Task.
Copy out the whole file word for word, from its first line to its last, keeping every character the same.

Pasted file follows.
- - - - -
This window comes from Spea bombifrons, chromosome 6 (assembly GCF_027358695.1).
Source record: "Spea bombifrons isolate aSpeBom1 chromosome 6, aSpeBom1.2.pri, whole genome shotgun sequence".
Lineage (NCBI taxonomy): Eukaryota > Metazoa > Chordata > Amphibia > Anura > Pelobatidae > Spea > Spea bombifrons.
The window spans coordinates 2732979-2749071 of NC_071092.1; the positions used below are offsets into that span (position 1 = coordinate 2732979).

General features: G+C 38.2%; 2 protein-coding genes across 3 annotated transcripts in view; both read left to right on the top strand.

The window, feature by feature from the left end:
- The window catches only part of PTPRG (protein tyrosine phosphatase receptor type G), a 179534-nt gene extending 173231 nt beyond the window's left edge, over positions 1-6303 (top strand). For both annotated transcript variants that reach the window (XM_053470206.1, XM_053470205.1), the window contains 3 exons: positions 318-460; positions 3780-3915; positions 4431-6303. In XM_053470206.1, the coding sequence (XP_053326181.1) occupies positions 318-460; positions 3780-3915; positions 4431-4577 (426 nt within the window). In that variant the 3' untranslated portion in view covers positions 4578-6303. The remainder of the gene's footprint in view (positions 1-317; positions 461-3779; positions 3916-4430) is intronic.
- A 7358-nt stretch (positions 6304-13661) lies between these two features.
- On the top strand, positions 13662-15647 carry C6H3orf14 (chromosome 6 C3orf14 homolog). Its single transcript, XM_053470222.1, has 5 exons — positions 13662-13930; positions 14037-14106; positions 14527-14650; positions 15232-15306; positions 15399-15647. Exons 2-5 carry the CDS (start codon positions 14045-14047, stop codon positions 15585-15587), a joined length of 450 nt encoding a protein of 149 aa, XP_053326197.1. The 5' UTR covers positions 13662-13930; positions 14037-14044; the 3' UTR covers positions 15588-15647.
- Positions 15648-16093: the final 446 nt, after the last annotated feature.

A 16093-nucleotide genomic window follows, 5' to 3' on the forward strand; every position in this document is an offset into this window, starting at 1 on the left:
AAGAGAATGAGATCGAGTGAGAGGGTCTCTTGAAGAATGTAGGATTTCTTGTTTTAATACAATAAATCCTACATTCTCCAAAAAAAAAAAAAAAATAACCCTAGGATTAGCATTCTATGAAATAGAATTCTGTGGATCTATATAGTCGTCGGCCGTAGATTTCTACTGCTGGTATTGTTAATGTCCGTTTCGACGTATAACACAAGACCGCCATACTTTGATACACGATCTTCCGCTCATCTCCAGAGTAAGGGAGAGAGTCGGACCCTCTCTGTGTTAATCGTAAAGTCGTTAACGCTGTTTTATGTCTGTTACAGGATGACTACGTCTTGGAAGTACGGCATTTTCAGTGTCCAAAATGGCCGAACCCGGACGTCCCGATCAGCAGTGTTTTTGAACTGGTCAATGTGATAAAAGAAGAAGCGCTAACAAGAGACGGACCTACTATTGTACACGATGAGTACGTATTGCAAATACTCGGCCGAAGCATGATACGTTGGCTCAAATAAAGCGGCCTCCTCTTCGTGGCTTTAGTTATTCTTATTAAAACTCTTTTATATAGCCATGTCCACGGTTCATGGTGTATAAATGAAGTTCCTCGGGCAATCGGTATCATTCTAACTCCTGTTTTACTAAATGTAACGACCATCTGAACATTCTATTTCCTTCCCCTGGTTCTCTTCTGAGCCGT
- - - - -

This window comes from Spea bombifrons, chromosome 6 (assembly GCF_027358695.1).
Source record: "Spea bombifrons isolate aSpeBom1 chromosome 6, aSpeBom1.2.pri, whole genome shotgun sequence".
Lineage (NCBI taxonomy): Eukaryota > Metazoa > Chordata > Amphibia > Anura > Pelobatidae > Spea > Spea bombifrons.
The window spans coordinates 2732979-2749071 of NC_071092.1; the positions used below are offsets into that span (position 1 = coordinate 2732979).

General features: G+C 38.2%; 2 protein-coding genes across 3 annotated transcripts in view; both read left to right on the top strand.

The window, feature by feature from the left end:
- The window catches only part of PTPRG (protein tyrosine phosphatase receptor type G), a 179534-nt gene extending 173231 nt beyond the window's left edge, over positions 1-6303 (top strand). For both annotated transcript variants that reach the window (XM_053470206.1, XM_053470205.1), the window contains 3 exons: positions 318-460; positions 3780-3915; positions 4431-6303. In XM_053470206.1, the coding sequence (XP_053326181.1) occupies positions 318-460; positions 3780-3915; positions 4431-4577 (426 nt within the window). In that variant the 3' untranslated portion in view covers positions 4578-6303. The remainder of the gene's footprint in view (positions 1-317; positions 461-3779; positions 3916-4430) is intronic.
- A 7358-nt stretch (positions 6304-13661) lies between these two features.
- On the top strand, positions 13662-15647 carry C6H3orf14 (chromosome 6 C3orf14 homolog). Its single transcript, XM_053470222.1, has 5 exons — positions 13662-13930; positions 14037-14106; positions 14527-14650; positions 15232-15306; positions 15399-15647. Exons 2-5 carry the CDS (start codon positions 14045-14047, stop codon positions 15585-15587), a joined length of 450 nt encoding a protein of 149 aa, XP_053326197.1. The 5' UTR covers positions 13662-13930; positions 14037-14044; the 3' UTR covers positions 15588-15647.
- Positions 15648-16093: the final 446 nt, after the last annotated feature.

A 16093-nucleotide genomic window follows, 5' to 3' on the forward strand; every position in this document is an offset into this window, starting at 1 on the left:
AAGAGAATGAGATCGAGTGAGAGGGTCTCTTGAAGAATGTAGGATTTCTTGTTTTAATACAATAAATCCTACATTCTCCAAAAAAAAAAAAAAAATAACCCTAGGATTAGCATTCTATGAAATAGAATTCTGTGGATCTATATAGTCGTCGGCCGTAGATTTCTACTGCTGGTATTGTTAATGTCCGTTTCGACGTATAACACAAGACCGCCATACTTTGATACACGATCTTCCGCTCATCTCCAGAGTAAGGGAGAGAGTCGGACCCTCTCTGTGTTAATCGTAAAGTCGTTAACGCTGTTTTATGTCTGTTACAGGATGACTACGTCTTGGAAGTACGGCATTTTCAGTGTCCAAAATGGCCGAACCCGGACGTCCCGATCAGCAGTGTTTTTGAACTGGTCAATGTGATAAAAGAAGAAGCGCTAACAAGAGACGGACCTACTATTGTACACGATGAGTACGTATTGCAAATACTCGGCCGAAGCATGATACGTTGGCTCAAATAAAGCGGCCTCCTCTTCGTGGCTTTAGTTATTCTTATTAAAACTCTTTTATATAGCCATGTCCACGGTTCATGGTGTATAAATGAAGTTCCTCGGGCAATCGGTATCATTCTAACTCCTGTTTTACTAAATGTAACGACCATCTGAACATTCTATTTCCTTCCCCTGGTTCTCTTCTGAGCCGT